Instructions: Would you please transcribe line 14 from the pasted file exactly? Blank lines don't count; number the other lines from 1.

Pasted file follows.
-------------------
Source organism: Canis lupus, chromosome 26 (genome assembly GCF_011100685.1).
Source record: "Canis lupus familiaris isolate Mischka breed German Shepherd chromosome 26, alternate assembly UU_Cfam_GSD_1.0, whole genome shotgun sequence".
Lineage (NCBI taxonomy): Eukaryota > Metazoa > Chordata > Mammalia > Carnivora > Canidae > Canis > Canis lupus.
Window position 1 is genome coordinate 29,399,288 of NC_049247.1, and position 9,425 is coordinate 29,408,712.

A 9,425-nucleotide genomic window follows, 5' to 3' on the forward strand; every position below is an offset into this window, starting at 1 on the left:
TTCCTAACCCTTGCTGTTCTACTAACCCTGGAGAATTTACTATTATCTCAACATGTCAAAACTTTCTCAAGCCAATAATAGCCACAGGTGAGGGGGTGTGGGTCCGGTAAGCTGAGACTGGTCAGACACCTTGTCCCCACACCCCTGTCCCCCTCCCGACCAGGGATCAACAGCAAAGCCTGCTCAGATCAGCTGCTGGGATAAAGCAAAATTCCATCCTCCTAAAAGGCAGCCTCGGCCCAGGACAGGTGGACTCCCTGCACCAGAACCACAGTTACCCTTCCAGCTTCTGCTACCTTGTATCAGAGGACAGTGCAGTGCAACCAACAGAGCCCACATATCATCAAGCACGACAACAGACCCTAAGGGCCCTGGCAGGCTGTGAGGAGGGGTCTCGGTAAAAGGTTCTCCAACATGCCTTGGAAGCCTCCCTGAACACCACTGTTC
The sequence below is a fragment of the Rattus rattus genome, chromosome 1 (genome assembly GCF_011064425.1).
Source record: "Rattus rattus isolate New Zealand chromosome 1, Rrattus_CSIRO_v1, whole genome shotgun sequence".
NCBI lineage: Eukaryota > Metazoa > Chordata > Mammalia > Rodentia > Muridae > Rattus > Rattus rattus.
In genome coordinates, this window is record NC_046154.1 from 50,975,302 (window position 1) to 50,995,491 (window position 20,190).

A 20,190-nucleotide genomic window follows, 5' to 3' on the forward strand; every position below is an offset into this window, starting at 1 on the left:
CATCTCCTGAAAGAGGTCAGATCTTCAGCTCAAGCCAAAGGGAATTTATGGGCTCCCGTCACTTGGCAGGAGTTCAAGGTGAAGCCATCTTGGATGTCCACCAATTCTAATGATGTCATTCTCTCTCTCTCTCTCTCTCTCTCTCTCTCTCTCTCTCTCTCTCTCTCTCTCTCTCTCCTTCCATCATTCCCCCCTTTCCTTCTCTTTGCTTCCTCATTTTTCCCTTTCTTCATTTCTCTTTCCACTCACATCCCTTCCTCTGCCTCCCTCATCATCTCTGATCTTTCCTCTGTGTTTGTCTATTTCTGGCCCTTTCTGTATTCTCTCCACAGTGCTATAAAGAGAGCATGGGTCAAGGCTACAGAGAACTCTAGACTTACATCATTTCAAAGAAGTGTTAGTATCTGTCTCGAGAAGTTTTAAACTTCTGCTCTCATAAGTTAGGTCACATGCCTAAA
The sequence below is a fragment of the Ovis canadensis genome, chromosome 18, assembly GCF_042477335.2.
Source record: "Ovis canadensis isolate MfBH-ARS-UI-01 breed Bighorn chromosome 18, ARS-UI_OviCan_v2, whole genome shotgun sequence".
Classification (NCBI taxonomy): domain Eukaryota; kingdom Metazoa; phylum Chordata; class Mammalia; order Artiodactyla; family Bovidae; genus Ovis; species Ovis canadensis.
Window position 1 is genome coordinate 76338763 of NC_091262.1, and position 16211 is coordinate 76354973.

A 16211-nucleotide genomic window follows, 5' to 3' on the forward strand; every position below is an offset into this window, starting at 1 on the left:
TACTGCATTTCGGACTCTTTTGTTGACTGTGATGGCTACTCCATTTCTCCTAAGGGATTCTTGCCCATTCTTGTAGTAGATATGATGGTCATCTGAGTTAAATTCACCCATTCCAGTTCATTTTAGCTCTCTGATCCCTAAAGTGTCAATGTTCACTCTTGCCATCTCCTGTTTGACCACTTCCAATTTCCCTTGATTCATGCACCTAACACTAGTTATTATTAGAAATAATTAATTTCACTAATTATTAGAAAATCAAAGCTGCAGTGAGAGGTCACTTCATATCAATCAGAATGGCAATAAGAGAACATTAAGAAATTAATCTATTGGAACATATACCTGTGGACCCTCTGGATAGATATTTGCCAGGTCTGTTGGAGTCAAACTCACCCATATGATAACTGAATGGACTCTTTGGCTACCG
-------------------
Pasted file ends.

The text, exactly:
Source record: "Ovis canadensis isolate MfBH-ARS-UI-01 breed Bighorn chromosome 18, ARS-UI_OviCan_v2, whole genome shotgun sequence".